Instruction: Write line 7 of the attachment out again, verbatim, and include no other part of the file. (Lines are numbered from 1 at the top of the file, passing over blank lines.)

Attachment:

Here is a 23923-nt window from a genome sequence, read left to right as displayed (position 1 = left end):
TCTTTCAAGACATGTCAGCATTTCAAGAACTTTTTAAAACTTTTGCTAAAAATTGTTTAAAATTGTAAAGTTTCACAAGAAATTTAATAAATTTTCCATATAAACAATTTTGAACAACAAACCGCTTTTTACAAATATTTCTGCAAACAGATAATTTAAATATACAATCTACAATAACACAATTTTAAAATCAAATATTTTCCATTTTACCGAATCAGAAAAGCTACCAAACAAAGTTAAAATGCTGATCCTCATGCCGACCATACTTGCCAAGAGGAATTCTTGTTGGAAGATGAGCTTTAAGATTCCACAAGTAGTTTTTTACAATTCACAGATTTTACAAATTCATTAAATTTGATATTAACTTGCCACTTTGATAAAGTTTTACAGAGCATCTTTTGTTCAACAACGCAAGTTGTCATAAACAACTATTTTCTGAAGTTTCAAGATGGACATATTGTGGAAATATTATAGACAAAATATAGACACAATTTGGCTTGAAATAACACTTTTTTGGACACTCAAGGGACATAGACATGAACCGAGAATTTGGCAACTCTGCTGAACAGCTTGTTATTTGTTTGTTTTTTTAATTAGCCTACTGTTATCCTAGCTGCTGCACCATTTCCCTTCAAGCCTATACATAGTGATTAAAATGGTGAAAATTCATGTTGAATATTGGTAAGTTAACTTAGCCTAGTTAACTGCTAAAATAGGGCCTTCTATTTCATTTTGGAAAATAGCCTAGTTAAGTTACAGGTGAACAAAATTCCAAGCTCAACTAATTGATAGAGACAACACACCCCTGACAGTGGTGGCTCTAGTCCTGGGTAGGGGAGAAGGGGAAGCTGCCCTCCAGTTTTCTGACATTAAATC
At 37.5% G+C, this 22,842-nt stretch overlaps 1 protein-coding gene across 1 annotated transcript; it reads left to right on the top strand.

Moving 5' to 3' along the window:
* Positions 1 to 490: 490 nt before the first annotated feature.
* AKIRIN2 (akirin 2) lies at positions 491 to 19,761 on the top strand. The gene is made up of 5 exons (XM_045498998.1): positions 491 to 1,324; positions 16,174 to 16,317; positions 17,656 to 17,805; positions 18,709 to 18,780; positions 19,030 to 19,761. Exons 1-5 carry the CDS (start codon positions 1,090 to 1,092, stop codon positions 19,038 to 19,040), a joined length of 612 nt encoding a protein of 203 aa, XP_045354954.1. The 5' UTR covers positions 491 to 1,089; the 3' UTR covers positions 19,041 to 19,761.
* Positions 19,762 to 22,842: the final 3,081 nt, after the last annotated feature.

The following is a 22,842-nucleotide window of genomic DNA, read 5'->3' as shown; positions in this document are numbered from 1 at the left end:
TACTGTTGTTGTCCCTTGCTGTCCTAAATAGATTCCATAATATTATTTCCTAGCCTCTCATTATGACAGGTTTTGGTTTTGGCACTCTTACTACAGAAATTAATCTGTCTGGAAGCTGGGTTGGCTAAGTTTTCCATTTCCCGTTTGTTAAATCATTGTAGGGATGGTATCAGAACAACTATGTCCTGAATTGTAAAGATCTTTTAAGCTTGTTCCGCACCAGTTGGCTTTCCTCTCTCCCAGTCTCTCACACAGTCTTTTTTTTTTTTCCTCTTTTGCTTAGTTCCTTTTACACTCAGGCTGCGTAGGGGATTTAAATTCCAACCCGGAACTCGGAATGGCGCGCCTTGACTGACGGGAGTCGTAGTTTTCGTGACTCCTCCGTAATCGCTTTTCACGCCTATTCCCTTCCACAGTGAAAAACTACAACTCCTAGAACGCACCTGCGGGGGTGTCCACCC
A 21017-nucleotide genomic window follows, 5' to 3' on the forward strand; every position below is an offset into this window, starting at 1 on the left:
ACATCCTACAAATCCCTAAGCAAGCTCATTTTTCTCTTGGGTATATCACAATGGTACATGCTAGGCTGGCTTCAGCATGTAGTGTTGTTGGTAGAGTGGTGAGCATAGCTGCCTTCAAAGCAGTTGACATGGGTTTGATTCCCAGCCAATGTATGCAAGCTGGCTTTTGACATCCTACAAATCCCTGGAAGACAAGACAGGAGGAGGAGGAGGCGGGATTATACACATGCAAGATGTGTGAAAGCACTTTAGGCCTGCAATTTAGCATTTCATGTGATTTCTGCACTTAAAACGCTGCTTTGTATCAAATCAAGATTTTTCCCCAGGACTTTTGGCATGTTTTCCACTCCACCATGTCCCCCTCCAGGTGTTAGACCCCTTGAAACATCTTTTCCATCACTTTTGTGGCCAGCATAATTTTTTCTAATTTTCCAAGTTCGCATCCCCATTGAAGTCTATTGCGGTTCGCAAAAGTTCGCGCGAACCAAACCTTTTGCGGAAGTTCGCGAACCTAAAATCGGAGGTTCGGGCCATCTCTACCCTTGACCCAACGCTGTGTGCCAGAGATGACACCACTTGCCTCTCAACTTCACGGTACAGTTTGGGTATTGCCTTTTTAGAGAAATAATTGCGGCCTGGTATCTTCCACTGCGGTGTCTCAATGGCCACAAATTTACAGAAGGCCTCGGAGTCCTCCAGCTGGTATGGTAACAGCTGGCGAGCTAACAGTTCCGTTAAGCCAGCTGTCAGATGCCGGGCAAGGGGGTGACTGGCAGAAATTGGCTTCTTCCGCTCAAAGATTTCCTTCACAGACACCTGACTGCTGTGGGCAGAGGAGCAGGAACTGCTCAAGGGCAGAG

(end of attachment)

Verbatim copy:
* Positions 19,762 to 22,842: the final 3,081 nt, after the last annotated feature.